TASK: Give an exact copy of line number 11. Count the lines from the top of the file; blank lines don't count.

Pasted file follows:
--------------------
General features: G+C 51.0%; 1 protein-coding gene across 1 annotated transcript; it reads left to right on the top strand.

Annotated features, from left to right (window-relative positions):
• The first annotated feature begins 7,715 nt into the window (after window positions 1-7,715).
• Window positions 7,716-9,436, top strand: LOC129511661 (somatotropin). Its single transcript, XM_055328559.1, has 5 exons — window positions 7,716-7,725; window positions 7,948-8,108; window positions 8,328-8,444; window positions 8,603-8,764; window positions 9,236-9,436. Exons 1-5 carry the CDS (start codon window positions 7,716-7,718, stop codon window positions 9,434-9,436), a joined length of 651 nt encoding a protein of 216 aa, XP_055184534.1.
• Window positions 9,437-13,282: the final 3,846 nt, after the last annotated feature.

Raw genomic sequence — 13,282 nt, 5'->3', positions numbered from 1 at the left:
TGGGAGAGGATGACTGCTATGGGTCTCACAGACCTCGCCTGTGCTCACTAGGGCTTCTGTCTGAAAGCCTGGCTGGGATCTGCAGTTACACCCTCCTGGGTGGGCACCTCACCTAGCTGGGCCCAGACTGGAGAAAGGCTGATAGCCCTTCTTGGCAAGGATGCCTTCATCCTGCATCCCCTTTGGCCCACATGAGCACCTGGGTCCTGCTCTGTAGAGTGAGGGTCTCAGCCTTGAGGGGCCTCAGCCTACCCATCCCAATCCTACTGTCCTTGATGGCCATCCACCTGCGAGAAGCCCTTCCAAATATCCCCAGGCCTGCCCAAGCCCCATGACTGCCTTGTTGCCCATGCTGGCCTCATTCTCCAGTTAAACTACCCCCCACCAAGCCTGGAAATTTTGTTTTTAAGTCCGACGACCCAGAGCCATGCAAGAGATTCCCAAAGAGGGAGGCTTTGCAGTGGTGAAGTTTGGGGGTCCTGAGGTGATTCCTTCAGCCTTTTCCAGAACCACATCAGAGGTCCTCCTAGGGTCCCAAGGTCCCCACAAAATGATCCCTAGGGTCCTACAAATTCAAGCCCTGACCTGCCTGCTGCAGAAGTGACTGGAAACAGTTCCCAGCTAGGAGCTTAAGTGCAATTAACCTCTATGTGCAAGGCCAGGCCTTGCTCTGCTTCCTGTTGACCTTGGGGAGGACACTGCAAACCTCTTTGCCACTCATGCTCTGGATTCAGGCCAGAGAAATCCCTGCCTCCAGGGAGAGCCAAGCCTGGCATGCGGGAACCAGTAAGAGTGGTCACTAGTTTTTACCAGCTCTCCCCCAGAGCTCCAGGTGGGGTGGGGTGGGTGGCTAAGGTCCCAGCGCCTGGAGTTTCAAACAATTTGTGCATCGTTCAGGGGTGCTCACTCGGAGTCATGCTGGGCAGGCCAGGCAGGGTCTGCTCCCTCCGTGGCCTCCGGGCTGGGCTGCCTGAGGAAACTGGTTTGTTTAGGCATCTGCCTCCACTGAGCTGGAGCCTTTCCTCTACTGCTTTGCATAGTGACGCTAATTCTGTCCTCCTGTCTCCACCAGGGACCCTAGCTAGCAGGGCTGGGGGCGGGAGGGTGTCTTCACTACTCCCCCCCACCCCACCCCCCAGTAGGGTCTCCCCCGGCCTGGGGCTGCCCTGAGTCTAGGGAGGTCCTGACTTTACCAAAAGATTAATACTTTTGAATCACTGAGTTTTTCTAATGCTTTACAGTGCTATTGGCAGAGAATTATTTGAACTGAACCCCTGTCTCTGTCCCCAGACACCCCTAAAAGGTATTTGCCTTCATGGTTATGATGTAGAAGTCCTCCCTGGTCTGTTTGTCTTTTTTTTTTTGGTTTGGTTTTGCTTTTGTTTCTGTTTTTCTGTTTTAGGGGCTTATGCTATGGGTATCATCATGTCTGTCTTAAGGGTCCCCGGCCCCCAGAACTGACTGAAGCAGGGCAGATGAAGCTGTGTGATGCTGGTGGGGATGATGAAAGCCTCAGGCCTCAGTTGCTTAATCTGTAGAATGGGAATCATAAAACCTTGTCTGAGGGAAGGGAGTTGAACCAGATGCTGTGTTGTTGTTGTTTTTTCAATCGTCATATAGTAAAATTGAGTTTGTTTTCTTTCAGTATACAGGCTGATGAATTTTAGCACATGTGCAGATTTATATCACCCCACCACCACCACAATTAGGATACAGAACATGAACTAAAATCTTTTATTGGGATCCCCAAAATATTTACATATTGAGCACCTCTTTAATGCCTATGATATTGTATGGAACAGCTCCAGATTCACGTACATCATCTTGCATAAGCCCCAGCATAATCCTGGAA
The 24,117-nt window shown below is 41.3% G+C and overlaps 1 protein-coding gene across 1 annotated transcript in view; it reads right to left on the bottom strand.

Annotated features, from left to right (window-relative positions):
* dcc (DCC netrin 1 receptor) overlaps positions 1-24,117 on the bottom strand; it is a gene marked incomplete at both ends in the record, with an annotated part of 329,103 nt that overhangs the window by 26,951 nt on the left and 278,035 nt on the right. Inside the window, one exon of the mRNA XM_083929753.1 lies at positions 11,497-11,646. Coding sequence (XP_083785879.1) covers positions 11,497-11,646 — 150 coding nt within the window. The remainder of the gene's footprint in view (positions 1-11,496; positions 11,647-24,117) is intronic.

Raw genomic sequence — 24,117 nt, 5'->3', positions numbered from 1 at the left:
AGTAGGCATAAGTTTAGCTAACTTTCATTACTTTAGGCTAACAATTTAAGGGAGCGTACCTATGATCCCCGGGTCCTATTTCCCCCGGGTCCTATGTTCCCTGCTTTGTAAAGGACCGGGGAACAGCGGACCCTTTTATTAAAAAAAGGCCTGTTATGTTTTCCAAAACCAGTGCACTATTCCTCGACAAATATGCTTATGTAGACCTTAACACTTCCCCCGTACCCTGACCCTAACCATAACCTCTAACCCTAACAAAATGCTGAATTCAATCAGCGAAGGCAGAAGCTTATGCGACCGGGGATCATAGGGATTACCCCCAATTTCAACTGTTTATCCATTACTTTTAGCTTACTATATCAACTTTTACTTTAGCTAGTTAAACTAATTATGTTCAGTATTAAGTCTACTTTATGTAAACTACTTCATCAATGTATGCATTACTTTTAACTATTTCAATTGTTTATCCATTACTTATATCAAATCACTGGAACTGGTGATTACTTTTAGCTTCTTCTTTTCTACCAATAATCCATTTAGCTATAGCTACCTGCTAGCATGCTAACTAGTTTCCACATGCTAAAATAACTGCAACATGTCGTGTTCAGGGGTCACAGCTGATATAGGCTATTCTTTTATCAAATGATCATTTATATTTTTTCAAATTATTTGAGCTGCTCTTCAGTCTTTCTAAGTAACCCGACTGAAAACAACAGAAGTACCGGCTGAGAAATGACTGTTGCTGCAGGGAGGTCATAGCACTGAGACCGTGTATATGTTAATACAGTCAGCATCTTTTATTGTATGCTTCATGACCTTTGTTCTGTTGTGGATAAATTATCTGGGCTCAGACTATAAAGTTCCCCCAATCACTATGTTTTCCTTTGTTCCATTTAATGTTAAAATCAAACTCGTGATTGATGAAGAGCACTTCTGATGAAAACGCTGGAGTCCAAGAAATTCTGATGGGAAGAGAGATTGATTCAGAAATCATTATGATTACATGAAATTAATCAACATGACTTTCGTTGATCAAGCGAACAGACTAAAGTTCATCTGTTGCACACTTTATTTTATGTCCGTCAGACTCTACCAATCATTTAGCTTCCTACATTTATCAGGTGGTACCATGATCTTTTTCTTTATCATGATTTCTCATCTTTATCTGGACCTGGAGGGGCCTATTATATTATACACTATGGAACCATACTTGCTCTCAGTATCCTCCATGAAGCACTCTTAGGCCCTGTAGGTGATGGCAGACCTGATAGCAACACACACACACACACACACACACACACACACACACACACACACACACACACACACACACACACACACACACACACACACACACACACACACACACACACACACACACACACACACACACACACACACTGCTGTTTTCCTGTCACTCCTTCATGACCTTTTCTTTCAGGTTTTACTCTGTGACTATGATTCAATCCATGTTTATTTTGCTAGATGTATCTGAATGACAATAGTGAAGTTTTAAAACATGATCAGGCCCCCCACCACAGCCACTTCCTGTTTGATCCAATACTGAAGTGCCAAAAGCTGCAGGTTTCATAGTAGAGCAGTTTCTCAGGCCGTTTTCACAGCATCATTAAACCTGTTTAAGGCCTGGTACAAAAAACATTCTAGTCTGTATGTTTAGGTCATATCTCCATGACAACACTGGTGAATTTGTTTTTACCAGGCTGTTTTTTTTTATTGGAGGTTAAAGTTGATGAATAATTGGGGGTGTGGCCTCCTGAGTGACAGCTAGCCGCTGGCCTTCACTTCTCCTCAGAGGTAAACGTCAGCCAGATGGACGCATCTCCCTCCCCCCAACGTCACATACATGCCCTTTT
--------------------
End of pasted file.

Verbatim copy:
Raw genomic sequence — 24,117 nt, 5'->3', positions numbered from 1 at the left: